That was my first time experiencing it in person, which was a truly an amazing experience to cover. Once you’re there and you see the passion that these coaches — you’re talking about Jerry Manuel, former big-league managers, last year we had Mike Scioscia — seeing the passion they have in passing their knowledge down and how receptive the younger generation is surprised me. Before going to it, there was this almost a facade of me thinking the younger generation isn’t as worried about what the older generation has to say because the game has changed so much. But when you see the respect these players have for the former players giving time and effort to share knowledge with them, it was a really special experience. It’s not just the coaches, current players were there. Last year, you had Jo Adell, Howie Kendrick fresh off the field. They’re giving instruction to the players and whether it’s the Dream Series or Hank Aaron (Invitational), you have a lot of players take the time to share information with the youth, which is beautiful to see.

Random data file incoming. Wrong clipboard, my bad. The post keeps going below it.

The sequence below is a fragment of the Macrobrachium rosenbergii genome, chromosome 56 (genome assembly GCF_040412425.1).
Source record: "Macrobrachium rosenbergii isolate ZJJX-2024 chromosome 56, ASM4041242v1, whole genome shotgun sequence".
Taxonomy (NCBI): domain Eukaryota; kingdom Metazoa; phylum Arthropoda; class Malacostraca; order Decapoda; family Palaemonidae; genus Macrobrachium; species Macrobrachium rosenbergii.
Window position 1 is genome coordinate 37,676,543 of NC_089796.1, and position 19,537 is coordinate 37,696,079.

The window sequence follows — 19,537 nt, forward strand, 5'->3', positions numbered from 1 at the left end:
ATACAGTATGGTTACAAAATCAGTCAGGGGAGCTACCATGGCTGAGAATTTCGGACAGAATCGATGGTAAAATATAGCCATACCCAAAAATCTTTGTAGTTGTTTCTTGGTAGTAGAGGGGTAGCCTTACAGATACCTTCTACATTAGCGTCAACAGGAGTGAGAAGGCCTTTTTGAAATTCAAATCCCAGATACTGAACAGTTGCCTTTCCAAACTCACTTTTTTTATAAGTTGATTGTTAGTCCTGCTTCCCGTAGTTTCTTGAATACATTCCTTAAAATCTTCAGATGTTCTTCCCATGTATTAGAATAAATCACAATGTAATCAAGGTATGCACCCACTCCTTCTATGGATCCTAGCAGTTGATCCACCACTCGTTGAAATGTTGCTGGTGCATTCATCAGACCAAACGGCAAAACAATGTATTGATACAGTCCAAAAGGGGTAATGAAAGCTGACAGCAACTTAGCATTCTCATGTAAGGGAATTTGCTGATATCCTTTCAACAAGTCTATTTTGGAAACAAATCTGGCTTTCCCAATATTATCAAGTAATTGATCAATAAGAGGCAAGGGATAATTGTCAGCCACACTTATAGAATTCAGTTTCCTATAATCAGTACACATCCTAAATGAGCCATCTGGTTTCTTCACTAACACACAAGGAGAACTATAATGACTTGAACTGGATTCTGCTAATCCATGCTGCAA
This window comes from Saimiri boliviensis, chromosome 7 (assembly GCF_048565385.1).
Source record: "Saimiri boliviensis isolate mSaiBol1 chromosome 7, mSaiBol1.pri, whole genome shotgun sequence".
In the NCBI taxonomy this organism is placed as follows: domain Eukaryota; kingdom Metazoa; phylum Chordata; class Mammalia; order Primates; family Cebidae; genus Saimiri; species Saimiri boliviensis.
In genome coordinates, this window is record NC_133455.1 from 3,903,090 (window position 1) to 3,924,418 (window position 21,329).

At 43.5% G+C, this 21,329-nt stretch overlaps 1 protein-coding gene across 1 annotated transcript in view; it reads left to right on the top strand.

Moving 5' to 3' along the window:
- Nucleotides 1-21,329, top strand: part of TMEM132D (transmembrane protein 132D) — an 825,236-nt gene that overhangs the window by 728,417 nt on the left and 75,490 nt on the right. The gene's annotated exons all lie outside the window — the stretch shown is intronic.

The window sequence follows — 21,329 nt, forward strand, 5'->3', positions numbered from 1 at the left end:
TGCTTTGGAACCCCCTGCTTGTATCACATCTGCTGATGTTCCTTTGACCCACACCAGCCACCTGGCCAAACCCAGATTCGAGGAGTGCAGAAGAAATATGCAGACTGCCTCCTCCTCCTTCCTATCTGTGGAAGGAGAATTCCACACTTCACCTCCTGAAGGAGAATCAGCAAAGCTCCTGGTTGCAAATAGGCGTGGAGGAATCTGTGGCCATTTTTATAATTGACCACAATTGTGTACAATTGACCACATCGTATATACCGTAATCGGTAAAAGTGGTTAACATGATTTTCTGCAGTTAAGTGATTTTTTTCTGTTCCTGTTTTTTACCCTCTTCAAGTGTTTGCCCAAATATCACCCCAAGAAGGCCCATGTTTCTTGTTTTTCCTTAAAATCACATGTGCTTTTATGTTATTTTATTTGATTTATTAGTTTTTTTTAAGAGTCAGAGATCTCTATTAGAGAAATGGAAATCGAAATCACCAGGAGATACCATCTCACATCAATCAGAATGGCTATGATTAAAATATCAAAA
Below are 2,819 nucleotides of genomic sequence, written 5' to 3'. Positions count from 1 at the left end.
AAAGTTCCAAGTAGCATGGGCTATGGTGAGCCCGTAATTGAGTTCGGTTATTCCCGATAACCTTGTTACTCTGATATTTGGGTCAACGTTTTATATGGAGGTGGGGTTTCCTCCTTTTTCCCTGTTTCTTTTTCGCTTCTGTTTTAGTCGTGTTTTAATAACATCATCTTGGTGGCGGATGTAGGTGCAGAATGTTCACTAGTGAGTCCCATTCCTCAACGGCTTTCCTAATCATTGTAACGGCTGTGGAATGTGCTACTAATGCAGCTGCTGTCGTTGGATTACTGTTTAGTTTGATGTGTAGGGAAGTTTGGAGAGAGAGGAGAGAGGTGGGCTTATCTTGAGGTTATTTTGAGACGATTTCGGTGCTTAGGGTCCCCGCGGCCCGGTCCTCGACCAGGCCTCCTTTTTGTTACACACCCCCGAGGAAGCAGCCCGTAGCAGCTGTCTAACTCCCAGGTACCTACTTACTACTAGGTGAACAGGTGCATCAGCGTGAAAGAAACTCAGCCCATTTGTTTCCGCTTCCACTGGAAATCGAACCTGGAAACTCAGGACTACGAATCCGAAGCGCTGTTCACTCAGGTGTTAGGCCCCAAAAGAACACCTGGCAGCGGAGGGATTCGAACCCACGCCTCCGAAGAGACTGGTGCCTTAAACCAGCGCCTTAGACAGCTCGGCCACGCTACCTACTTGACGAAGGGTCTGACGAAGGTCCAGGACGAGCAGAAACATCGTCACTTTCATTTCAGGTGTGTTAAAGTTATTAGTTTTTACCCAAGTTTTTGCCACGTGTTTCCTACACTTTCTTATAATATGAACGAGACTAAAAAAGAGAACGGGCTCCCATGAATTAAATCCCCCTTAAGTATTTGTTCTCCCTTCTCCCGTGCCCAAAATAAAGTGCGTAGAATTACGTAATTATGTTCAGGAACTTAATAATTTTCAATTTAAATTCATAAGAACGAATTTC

Q: Did you notice a demographics change in baseball during your career?

I remember my parents, especially my dad, telling me stories about their favorite players growing up. Growing up as a baseball fan when I was under 10 years old, I remember seeing a lot of Black players and a lot of Black stars playing the game. We had Ken Griffey Jr., but you also had plenty of other players on every team. Sometimes you’ll see six or seven, but you would see a couple at least on every team. … You started to see teams that had zero or the playoffs would come around and you see zero to where it was a drastic shift at some point where it was obvious you were seeing less Black players. While I was playing, when you’re playing, you’re trying to focus on what you got going on and your career, but it was definitely obvious when you look across the dugout to the other side and you only see one other Black player.

Q: How did you see the young athletes take advice from players who played a long time ago now compared to current big leaguers?